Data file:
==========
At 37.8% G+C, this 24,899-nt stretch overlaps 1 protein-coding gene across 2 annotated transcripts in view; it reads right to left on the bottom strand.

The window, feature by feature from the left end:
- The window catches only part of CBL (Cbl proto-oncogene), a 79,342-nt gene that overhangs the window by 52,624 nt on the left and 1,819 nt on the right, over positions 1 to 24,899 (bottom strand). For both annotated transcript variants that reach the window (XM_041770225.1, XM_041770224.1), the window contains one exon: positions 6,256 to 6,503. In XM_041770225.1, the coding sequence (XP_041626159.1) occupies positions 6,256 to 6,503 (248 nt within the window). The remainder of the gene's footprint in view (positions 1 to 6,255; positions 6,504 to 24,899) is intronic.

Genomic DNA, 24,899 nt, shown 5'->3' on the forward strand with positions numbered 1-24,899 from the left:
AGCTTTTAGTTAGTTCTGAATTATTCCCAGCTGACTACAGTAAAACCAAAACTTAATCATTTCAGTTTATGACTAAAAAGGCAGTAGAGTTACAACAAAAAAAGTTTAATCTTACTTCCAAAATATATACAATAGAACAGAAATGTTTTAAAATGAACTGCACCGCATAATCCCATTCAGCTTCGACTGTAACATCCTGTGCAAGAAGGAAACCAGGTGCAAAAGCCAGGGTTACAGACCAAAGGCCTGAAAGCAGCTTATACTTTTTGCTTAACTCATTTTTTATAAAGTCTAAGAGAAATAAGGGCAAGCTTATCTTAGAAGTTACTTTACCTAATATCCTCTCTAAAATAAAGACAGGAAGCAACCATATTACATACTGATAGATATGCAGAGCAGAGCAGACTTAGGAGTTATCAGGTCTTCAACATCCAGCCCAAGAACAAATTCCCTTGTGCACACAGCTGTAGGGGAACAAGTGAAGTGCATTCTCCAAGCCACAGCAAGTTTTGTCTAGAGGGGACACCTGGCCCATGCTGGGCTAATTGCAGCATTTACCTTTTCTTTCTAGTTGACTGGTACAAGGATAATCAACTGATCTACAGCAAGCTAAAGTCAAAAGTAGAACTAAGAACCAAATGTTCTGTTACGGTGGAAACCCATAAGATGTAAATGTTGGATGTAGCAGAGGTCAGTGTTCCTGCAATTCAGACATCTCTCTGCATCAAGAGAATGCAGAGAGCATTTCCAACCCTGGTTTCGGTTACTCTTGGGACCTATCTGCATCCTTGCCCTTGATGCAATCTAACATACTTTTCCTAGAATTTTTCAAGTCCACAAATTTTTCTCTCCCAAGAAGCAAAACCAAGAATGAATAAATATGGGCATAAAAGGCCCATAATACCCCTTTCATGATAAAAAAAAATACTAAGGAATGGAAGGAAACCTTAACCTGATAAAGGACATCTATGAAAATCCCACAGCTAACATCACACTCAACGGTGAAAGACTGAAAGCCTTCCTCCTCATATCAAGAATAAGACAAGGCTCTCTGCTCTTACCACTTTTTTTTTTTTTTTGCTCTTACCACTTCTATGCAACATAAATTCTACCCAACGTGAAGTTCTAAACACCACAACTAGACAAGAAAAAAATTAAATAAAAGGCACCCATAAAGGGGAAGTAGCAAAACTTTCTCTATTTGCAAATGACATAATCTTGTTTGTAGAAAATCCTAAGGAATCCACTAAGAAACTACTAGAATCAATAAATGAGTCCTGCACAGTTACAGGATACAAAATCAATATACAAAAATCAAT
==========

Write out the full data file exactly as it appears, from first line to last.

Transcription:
At 37.8% G+C, this 24,899-nt stretch overlaps 1 protein-coding gene across 2 annotated transcripts in view; it reads right to left on the bottom strand.

The window, feature by feature from the left end:
- The window catches only part of CBL (Cbl proto-oncogene), a 79,342-nt gene that overhangs the window by 52,624 nt on the left and 1,819 nt on the right, over positions 1 to 24,899 (bottom strand). For both annotated transcript variants that reach the window (XM_041770225.1, XM_041770224.1), the window contains one exon: positions 6,256 to 6,503. In XM_041770225.1, the coding sequence (XP_041626159.1) occupies positions 6,256 to 6,503 (248 nt within the window). The remainder of the gene's footprint in view (positions 1 to 6,255; positions 6,504 to 24,899) is intronic.

Genomic DNA, 24,899 nt, shown 5'->3' on the forward strand with positions numbered 1-24,899 from the left:
AGCTTTTAGTTAGTTCTGAATTATTCCCAGCTGACTACAGTAAAACCAAAACTTAATCATTTCAGTTTATGACTAAAAAGGCAGTAGAGTTACAACAAAAAAAGTTTAATCTTACTTCCAAAATATATACAATAGAACAGAAATGTTTTAAAATGAACTGCACCGCATAATCCCATTCAGCTTCGACTGTAACATCCTGTGCAAGAAGGAAACCAGGTGCAAAAGCCAGGGTTACAGACCAAAGGCCTGAAAGCAGCTTATACTTTTTGCTTAACTCATTTTTTATAAAGTCTAAGAGAAATAAGGGCAAGCTTATCTTAGAAGTTACTTTACCTAATATCCTCTCTAAAATAAAGACAGGAAGCAACCATATTACATACTGATAGATATGCAGAGCAGAGCAGACTTAGGAGTTATCAGGTCTTCAACATCCAGCCCAAGAACAAATTCCCTTGTGCACACAGCTGTAGGGGAACAAGTGAAGTGCATTCTCCAAGCCACAGCAAGTTTTGTCTAGAGGGGACACCTGGCCCATGCTGGGCTAATTGCAGCATTTACCTTTTCTTTCTAGTTGACTGGTACAAGGATAATCAACTGATCTACAGCAAGCTAAAGTCAAAAGTAGAACTAAGAACCAAATGTTCTGTTACGGTGGAAACCCATAAGATGTAAATGTTGGATGTAGCAGAGGTCAGTGTTCCTGCAATTCAGACATCTCTCTGCATCAAGAGAATGCAGAGAGCATTTCCAACCCTGGTTTCGGTTACTCTTGGGACCTATCTGCATCCTTGCCCTTGATGCAATCTAACATACTTTTCCTAGAATTTTTCAAGTCCACAAATTTTTCTCTCCCAAGAAGCAAAACCAAGAATGAATAAATATGGGCATAAAAGGCCCATAATACCCCTTTCATGATAAAAAAAAATACTAAGGAATGGAAGGAAACCTTAACCTGATAAAGGACATCTATGAAAATCCCACAGCTAACATCACACTCAACGGTGAAAGACTGAAAGCCTTCCTCCTCATATCAAGAATAAGACAAGGCTCTCTGCTCTTACCACTTTTTTTTTTTTTTTGCTCTTACCACTTCTATGCAACATAAATTCTACCCAACGTGAAGTTCTAAACACCACAACTAGACAAGAAAAAAATTAAATAAAAGGCACCCATAAAGGGGAAGTAGCAAAACTTTCTCTATTTGCAAATGACATAATCTTGTTTGTAGAAAATCCTAAGGAATCCACTAAGAAACTACTAGAATCAATAAATGAGTCCTGCACAGTTACAGGATACAAAATCAATATACAAAAATCAAT